Pluto’s famous heart-shaped feature caused the dwarf planet to roll over the eons, and this reorientation probably wouldn’t have been possible without a subsurface ocean, new research suggests.
The left lobe of Pluto’s “heart” is a 600-mile-wide (1,000 kilometers) plain called Sputnik Planitia (formerly known as Sputnik Planum), which astronomers think is an enormous impact crater. This basin has been filling with nitrogen ice over the years and now contains huge amounts of the stuff. Indeed, observations by NASA’s New Horizons spacecraft, which flew by Pluto last year, suggest that Sputnik Planitia’s ice may be up to 6 miles (10 km) thick. Continue reading Pluto’s Wandering Heart Hints at Subsurface Ocean
Any intelligent aliens that humans manage to contact probably won’t look much like you or me, or the squid-like creatures in the new film “Arrival.”
If an extraterrestrial species becomes advanced enough to send signals Earthlings can pick up, it will likely shed its traditional biological trappings and become a form of machine intelligence in rather short order, said veteran alien hunter Seth Shostak.
To make his case, Shostak pointed to the path that humanity appears to be on. The human species invented the radio around 1900 and the computer in 1945, and it’s already manufacturing relatively cheap devices with greater computing power than the human brain. Continue reading Electronic E.T.: Intelligent Aliens Are Likely Machines
Humanity is still years away from landing on Mars, but the first documentary to look back at that achievement is already complete.
The six-part television docudrama “MARS,” premiering on the National Geographic Channel Monday night (Nov. 14), chronicles the first mission to the Red Planet in 2033 using footage of the crew’s activities on the surface and through “flashbacks” to 2016, when the journey to Mars began. Continue reading National Geographic ‘MARS’ Offers History of Future 1st Landing on Red Planet
Two space telescopes’ lucky perspectives have revealed an unusual brown dwarf that seems to be crowding close to a small star.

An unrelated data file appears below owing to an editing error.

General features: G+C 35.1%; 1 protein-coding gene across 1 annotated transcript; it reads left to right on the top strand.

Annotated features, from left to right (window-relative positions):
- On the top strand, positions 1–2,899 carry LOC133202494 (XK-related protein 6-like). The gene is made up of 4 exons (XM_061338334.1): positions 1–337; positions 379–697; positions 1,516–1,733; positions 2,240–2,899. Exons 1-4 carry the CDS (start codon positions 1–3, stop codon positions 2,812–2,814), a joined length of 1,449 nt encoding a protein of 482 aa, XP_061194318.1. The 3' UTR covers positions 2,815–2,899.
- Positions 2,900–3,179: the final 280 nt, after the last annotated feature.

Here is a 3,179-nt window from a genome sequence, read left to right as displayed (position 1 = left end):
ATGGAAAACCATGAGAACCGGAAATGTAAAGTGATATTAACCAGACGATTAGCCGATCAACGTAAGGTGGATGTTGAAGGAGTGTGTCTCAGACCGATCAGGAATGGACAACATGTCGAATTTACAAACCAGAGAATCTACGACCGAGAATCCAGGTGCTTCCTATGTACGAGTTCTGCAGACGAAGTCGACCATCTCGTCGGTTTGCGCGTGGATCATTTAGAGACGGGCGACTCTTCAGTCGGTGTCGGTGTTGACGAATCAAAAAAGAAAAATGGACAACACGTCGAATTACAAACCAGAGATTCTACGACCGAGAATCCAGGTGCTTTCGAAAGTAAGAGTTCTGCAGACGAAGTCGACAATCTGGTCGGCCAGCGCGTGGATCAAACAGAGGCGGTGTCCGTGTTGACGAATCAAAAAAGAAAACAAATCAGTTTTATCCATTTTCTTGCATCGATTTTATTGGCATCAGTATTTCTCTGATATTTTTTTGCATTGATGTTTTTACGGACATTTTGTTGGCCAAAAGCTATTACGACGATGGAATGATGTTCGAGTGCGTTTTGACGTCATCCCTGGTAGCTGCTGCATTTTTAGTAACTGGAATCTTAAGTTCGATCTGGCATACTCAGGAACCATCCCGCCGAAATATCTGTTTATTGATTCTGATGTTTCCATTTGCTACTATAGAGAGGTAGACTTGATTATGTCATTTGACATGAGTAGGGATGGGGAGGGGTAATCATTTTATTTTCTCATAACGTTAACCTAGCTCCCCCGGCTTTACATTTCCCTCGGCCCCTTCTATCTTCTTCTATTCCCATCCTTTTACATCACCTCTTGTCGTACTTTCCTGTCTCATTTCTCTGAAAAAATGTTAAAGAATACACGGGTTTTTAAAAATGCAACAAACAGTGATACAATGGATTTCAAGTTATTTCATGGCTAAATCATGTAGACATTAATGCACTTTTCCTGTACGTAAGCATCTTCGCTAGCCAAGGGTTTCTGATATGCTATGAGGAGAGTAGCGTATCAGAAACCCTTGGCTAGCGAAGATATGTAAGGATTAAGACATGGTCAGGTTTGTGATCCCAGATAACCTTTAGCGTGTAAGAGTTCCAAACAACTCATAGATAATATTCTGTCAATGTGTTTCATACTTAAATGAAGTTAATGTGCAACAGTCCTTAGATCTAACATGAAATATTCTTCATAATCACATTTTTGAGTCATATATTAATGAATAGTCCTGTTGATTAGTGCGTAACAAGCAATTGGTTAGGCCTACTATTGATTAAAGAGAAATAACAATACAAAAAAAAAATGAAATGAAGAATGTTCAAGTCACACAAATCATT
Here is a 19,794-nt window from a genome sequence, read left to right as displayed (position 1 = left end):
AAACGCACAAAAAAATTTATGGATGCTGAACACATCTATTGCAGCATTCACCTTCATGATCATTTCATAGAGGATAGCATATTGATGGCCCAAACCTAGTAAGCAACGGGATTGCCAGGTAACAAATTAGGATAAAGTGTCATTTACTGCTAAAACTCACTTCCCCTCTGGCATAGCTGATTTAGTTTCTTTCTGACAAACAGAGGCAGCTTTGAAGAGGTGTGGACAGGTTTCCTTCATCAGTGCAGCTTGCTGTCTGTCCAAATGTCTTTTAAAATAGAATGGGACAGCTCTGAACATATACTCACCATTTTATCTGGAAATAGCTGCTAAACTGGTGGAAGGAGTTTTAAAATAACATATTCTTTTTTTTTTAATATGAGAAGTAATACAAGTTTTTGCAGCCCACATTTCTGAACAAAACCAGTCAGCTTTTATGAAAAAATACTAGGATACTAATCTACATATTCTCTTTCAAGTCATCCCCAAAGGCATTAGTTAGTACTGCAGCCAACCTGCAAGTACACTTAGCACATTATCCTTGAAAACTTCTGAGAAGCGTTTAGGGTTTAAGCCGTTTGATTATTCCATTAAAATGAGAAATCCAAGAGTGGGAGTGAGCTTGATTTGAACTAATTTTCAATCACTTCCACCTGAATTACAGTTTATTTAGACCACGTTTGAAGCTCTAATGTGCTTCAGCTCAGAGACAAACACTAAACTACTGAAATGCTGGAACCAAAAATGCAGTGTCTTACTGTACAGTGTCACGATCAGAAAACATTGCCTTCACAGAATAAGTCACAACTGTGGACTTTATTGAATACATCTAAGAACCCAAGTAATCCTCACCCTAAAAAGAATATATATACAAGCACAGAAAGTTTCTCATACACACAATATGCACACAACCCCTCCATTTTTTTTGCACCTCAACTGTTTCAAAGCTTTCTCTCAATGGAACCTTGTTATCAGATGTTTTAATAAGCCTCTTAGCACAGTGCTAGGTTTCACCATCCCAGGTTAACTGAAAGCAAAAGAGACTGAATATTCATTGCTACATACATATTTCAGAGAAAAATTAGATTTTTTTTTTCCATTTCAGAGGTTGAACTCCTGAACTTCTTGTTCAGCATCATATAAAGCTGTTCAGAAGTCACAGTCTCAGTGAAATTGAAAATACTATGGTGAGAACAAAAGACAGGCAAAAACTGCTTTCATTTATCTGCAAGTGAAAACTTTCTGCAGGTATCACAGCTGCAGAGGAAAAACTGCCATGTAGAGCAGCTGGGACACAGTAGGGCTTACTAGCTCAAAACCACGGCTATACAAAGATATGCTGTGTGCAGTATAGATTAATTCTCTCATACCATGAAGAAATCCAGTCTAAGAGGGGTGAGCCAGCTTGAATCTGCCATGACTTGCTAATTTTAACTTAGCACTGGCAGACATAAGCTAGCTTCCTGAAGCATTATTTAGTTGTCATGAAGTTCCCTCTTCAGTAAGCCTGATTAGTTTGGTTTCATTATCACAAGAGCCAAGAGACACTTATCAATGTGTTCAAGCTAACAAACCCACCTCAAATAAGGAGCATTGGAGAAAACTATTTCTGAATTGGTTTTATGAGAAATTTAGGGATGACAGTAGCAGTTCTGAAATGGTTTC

When a huge cloud of gas is pulled together by gravity, it can collapse down into a ball. Often, it becomes dense enough that the center bursts into nuclear fusion and that ball becomes a star. If it’s not dense enough, but is close, it will instead become a ball of gas called a brown dwarf. Brown dwarfs can have orbiting systems of planets of their own at times, and they can also orbit stars. But for some reason, researchers rarely find a brown dwarf orbiting within three Earth-sun distances of a sun-mass star. Continue reading Telescope Team-Up Holds Cosmic Lens to Rare Brown Dwarf
News reports of incoming asteroids are a dime a dozen. Most headlines shout about these incoming marauding space rocks, but buried in the text is the big reveal that those asteroids will fly safely by, missing Earth by a large margin. Though the tabloid press may dull our fears of these scary interplanetary vagabonds, our planet getting hit by an asteroid is a credible threat. We’ve been hit before, and we will get hit again. Continue reading We’ve Found 15,000 Near-Earth Space Rocks
Although it’s uncertain when the Five-hundred-meter Aperture Spherical radio Telescope (FAST) will zoom-in on Tabby’s star, hopes are high that the world’s biggest single dish radio observatory will contribute greatly to Breakthrough Listen’s SETI project. Continue reading Monster Chinese Telescope to Join Tabby’s Star Alien Hunt
Just in time for Halloween, astronomers have announced the discovery of huge stars that spin so fast they start to resemble awesome stellar pumpkins. And these “pumpkin stars” are incredible X-ray generators, producing radiation hundreds of times more powerful than our sun. Continue reading ‘Pumpkin Stars’ Are All You Need for a Stellar Halloween
The X-ray emissions were discovered by chance beyond the Milky Way and no one really knows what is causing them. Jimmy Irwin wasn’t looking to get a paper published in Nature when he gave three of his University of Alabama undergraduate students an assignment.
He told them to comb through archived Chandra and XMM-Newton telescope data for examples of bright X-ray emissions coming from galaxies beyond the Milky Way. The catch was to find examples emanating from globular cluster galaxies, a type of very old galaxy. Continue reading Weird Deep Space X-Ray Flashes Stump Astronomers